Sugar Talk Sugar Talk
Rationing in the Great War: the UK’s sugar industry changed forever
This is the second blog in our series exploring Ragus’ storied legacy. It focuses on Charles Eastick’s role administering sugar rations in the First World War, and how the war’s events impacted Ragus’ rich sugar heritage. The Great War demanded much from the people and businesses of the UK, but it is often in times of adversity that we discover most about ourselves as individuals and as a society.
Workers unload West Indian sugar at the Royal Albert Docks in the early 1900s.
Wartime food shortages, 1914-1917
Described at the time as the ‘war to end all wars’, the catalyst for the start of the First World War was the assassination of Archduke Franz Ferdinand. Within a month of his assassination, the battle lines were drawn – the Triple Entente versus the Triple Alliance. The war would last for four long years and, tragically, was one of the bloodiest wars in human history.
It also had a damaging impact on the UK’s sugar industry. While the industry had thrived in the nineteenth century, many of the UK’s sugar refineries went under during the war and beyond. This was largely a result of shortages. Foodstuffs, including sugar, were in limited supply during the war for myriad factors. Two of the most significant factors are outlined below:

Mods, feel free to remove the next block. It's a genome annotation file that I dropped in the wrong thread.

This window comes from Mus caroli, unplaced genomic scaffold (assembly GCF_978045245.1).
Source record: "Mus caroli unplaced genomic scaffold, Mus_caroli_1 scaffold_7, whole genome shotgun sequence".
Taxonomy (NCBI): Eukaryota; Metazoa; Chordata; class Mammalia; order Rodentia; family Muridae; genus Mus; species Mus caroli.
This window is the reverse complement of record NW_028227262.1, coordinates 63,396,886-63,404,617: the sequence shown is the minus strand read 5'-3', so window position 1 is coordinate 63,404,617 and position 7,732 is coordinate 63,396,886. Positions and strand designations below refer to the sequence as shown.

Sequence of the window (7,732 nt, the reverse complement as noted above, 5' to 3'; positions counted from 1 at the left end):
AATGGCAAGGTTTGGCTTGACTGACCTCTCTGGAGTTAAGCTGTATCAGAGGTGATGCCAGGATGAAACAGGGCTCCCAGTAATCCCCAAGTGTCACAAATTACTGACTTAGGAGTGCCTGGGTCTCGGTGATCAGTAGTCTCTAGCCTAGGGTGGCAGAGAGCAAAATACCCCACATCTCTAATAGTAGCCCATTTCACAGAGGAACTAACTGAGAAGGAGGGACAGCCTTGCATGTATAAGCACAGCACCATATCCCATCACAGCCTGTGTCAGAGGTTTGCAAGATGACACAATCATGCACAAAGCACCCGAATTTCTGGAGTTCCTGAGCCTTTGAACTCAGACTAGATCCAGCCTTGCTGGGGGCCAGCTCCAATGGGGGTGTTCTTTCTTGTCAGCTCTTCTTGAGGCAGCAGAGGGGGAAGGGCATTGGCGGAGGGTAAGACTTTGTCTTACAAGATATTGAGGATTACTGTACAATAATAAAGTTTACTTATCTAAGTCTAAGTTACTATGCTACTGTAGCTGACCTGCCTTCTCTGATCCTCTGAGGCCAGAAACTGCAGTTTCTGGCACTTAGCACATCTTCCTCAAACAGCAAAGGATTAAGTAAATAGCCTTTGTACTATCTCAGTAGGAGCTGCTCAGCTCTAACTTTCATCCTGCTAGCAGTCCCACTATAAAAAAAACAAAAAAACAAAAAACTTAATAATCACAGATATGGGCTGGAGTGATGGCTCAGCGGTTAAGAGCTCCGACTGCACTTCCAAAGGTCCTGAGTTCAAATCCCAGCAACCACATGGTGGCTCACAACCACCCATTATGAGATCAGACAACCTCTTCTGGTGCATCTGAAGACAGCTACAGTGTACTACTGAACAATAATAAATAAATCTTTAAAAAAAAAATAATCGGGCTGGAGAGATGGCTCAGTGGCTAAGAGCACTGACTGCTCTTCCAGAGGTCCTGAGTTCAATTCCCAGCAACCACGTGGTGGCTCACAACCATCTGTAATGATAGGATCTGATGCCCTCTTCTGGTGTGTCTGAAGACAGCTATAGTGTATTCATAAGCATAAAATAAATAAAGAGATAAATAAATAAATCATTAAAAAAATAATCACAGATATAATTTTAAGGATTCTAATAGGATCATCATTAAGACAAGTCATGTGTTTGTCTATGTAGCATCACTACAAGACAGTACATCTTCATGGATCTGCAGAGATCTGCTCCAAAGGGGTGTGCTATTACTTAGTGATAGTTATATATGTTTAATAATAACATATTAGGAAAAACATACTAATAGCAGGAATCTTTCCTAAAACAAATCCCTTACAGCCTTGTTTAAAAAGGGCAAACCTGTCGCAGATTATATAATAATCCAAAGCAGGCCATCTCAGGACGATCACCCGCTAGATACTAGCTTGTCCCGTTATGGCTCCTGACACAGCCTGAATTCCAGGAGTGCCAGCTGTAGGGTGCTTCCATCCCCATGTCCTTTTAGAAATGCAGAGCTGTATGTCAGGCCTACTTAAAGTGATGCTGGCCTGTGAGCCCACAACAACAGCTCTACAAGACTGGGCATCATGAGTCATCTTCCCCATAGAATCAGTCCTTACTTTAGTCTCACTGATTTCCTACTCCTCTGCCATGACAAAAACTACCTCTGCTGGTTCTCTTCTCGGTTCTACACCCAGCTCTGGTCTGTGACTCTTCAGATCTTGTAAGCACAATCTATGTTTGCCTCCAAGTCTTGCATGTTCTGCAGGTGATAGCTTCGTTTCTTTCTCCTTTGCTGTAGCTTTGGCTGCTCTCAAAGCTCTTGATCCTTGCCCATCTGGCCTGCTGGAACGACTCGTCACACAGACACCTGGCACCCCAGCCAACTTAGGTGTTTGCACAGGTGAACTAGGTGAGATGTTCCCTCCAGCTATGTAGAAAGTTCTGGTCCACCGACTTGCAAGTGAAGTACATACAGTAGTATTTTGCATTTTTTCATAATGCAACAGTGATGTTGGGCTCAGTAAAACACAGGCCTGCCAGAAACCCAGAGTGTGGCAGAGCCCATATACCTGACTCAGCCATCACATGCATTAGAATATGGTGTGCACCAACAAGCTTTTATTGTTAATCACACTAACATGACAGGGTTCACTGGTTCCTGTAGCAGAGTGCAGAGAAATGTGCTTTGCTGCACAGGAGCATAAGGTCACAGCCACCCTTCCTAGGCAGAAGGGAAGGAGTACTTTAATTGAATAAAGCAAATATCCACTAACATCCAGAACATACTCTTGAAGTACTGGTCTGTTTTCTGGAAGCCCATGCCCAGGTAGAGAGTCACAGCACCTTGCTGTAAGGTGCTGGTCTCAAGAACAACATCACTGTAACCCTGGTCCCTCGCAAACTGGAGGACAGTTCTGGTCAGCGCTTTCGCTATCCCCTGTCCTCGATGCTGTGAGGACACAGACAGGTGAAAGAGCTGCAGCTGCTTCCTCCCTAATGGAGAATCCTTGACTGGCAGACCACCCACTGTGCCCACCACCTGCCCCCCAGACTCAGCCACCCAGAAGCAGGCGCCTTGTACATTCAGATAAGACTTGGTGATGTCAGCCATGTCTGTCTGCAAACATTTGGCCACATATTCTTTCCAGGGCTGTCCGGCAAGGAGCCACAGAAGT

• Many men that comprised large parts of the UK’s labour force had joined the military to fight in battle. Without large parts of the workforce, both agriculture and industry were operating at reduced capacity and less productive.
• Naval blockades reduced food imports into the UK.
With less food available, the then government responded by placing price controls on staple foods, which social historians, Gazeley and Newell, argue were particularly effective in changing the pattern of food spending. But by 1917 there was a much greater threat.
Unrestricted submarine warfare, 1917-1918
The Battle of the Somme, commonly recognised as one of the deadliest battles ever, had been fought in late 1916. It was a sign that the war was escalating beyond control. And after the turn of the year, the war intensified further.
On 9 January 1917, Germany announced ‘unrestricted submarine warfare’ on the Allies (The Triple Entente were more widely-known as the Allies by this point of the war). As a result, ships importing food and essential goods into the UK would no longer be blockaded, they would be at risk of being sunk by the German navy.
The effects of the strategy were devastating at first. In February 1917 alone, the German navy sank 230 ships bringing food and essential supplies to the UK, serving to exacerbate the existing shortages. Among other targets, the German U-boats sank cane sugar shipments from the Commonwealth destined for the British ports of Glasgow, Liverpool and London.
Wartime sugar rationing